Tuesday, July 22, 2014

The Perfect Note (Part 2): Cam's Music Notables

Alright. Yesterday I encouraged you all to appreciate your video games for their musical value. Today, I will give some examples of video game music that affected me in the ways I referred to yesterday, and tell you about why they are so memorable to this day. Heck maybe you'll actually use that BGM test option that they put in the game the next time you play... Get your headphones out and plugged in! Let's get started, shall we?

Super Mario Bros. (NES)
Notable Music: ALL OF IT

If you're playing Luigi you might want to go start cooking your food now... it's going to be a while before your turn...

This one is simply a no brainer. Quite possibly the most notable music of a few generations. Chances are, you've played this game. And chances are even greater that you know at least two or three of the musical themes in it. Even those who have never played a video game in their lives will recognize the Overworld Theme if someone else were to hum it. BUT, only a few of you probably know the ending theme that you get to hear after you beat the game. Go ahead and think about it for a second... I won't hold it against you if you've never heard it. It took me till I was nearly in college before I got around to beating the game and hearing it myself. If you've never gotten a chance I've posted a link to the Ending Theme below. Spoilers for those too prideful to hear it without beating the game...

Star Fox Assault (GCN)
Notable Music: Star Wolf Theme

It's no Star Fox 64... but it's better than Star Fox Adventures...

The Star Fox franchise has always been an interesting one for many reasons. Lots of people are fans of the Space Animals (pretty accurate fan nickname) from their inclusion in the Super Smash Bros. series of games. The original Star Fox is notable for being one of just a handful of games released with the Super FX chip for the Super Nintendo (it allowed the console to render 3D graphics which, back then, was really, REALLY awesome). But most people who are familiar with the games know them for being one of the last mainstream rail shooters out there (except, of course, Star Fox Adventures which was a Zelda clone... but that's a whole nother debacle...).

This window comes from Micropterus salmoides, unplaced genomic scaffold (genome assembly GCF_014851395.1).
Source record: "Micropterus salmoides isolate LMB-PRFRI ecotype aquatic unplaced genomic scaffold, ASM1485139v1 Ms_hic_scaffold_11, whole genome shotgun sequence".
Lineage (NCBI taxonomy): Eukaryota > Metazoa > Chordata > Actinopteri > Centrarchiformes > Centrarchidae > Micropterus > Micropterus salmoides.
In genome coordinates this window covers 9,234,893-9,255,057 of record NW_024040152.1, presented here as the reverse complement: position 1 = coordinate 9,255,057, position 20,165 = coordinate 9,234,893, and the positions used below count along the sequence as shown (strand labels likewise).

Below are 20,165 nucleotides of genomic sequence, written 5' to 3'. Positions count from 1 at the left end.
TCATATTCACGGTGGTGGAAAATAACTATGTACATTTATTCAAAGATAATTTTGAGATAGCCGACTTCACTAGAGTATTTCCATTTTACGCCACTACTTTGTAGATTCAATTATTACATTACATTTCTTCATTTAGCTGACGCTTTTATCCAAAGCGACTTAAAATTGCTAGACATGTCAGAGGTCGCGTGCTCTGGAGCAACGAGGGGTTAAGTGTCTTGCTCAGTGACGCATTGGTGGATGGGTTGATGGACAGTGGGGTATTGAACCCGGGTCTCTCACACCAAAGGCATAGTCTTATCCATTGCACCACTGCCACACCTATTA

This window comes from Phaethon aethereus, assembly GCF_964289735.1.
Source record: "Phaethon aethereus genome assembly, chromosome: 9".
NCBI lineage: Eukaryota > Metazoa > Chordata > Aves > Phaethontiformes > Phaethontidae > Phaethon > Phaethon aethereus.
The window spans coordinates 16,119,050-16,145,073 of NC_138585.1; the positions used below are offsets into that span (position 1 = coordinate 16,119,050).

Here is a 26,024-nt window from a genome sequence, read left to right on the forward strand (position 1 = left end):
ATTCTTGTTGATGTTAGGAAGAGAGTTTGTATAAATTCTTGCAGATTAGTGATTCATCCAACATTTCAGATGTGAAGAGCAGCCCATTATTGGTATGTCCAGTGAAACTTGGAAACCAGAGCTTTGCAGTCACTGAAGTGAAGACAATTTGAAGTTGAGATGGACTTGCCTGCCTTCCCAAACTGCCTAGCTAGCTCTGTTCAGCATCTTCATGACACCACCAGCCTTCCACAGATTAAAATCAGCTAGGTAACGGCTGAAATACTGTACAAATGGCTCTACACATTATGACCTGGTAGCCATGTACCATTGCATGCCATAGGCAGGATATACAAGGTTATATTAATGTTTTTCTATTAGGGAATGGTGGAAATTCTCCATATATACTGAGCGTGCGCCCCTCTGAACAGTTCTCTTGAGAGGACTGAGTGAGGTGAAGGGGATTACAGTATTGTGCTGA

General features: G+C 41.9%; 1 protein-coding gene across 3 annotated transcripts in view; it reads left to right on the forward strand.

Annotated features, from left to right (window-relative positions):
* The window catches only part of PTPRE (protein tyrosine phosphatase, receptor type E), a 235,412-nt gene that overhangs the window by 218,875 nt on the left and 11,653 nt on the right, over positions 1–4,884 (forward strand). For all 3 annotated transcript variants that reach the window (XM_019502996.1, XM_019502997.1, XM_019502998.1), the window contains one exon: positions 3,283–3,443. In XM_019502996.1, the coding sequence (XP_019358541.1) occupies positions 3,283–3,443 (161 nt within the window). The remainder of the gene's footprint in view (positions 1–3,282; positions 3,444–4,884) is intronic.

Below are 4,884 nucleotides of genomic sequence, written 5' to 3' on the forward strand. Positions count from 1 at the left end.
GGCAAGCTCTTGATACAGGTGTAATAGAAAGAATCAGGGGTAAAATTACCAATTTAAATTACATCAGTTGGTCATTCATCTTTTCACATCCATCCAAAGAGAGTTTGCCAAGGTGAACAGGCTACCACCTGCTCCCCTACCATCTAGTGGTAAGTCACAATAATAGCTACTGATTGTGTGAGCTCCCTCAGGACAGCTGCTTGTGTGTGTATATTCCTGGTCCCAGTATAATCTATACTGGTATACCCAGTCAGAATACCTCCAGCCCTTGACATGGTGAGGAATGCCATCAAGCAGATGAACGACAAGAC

Star Fox Assault was somewhat a return to the series' railshooting roots, but it added in some third person action sequences that many fans of the series could have done without. What makes this instalment stand out among the others is the fact that the entire soundtrack was performed by The Tokyo New City Orchestra. To sum that up in geek speak: You are playing an actual space opera backed by an orchestra. Not only that, but much of the music is reimagined from the previous games. That's right, no more music board made chiptunes, baby. Real instruments. How. Dope. Is. That!? If you don't think that dogfighting planes in space to fanfares and cymbal crashes would be awesome just check out my favorite song from the soundtrack - The rival Star Wolf's team theme played as backdrop while you and your crew have to shoot them out of the sky. It's so cool that I had the trumpet solo as my ringtone for a while.

Marvel vs. Capcom 2: New Age of Heroes (DC/ARC/PS2/PS3/360)
Notable Music: the character selection theme
Fight M. Bison with Wolverine... WITH LOUNGE JAZZ!
Capcom has owned the fighting crossover genre ever since the Street Fighter series has been in existence. No fighting game can boast the prowess of MvC2, however. With its massive roster of playable characters, its over the top, screen filling, 3-on-3 flamboyant fighting style, and its flat out awkward and nonsensical music, MvC2 may be the most distinct of the entire Capcom Vs. series. The game itself is still played competitively to this day, 14 years after its release. But the music it's so take-it-or-leave-it weird that... well... beating people up to lounge jazz and big band music is just... just imagine that you've chosen your team of Ryu, Magneto, and Wolverine and your next opponent team consists of Thanos, Akuma, and a Sentinel, and you're fighting in what looks to be Hell, and this music comes on... Yeah... I don't know if the musical directors were trolling or just trying something new. Either way, it's got our attention...
Monster Hunter 3/Ultimate (Wii/3DS/WiiU)
Notable Music: various battle themes
Dude, you're going to need some better weapons and armor...